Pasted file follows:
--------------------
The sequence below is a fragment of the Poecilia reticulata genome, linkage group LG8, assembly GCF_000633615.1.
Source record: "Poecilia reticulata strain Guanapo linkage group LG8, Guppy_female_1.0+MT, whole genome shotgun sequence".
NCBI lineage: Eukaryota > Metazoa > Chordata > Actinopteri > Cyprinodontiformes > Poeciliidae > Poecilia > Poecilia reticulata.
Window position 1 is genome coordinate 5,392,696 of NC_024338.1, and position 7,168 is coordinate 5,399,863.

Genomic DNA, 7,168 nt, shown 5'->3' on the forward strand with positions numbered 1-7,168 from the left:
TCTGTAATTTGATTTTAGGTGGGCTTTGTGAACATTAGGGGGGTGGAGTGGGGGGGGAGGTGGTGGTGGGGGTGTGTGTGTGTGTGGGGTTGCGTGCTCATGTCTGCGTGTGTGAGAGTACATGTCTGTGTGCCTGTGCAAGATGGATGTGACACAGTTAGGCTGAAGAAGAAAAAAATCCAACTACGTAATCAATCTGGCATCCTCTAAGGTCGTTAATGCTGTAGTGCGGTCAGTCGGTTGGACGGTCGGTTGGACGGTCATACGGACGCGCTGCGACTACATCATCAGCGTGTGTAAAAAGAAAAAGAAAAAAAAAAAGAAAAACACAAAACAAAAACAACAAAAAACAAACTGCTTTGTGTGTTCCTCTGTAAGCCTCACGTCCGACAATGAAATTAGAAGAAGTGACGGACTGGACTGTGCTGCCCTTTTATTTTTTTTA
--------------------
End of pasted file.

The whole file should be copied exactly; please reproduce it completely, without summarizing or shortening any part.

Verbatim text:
The sequence below is a fragment of the Poecilia reticulata genome, linkage group LG8, assembly GCF_000633615.1.
Source record: "Poecilia reticulata strain Guanapo linkage group LG8, Guppy_female_1.0+MT, whole genome shotgun sequence".
NCBI lineage: Eukaryota > Metazoa > Chordata > Actinopteri > Cyprinodontiformes > Poeciliidae > Poecilia > Poecilia reticulata.
Window position 1 is genome coordinate 5,392,696 of NC_024338.1, and position 7,168 is coordinate 5,399,863.

Genomic DNA, 7,168 nt, shown 5'->3' on the forward strand with positions numbered 1-7,168 from the left:
TCTGTAATTTGATTTTAGGTGGGCTTTGTGAACATTAGGGGGGTGGAGTGGGGGGGGAGGTGGTGGTGGGGGTGTGTGTGTGTGTGGGGTTGCGTGCTCATGTCTGCGTGTGTGAGAGTACATGTCTGTGTGCCTGTGCAAGATGGATGTGACACAGTTAGGCTGAAGAAGAAAAAAATCCAACTACGTAATCAATCTGGCATCCTCTAAGGTCGTTAATGCTGTAGTGCGGTCAGTCGGTTGGACGGTCGGTTGGACGGTCATACGGACGCGCTGCGACTACATCATCAGCGTGTGTAAAAAGAAAAAGAAAAAAAAAAAGAAAAACACAAAACAAAAACAACAAAAAACAAACTGCTTTGTGTGTTCCTCTGTAAGCCTCACGTCCGACAATGAAATTAGAAGAAGTGACGGACTGGACTGTGCTGCCCTTTTATTTTTTTTA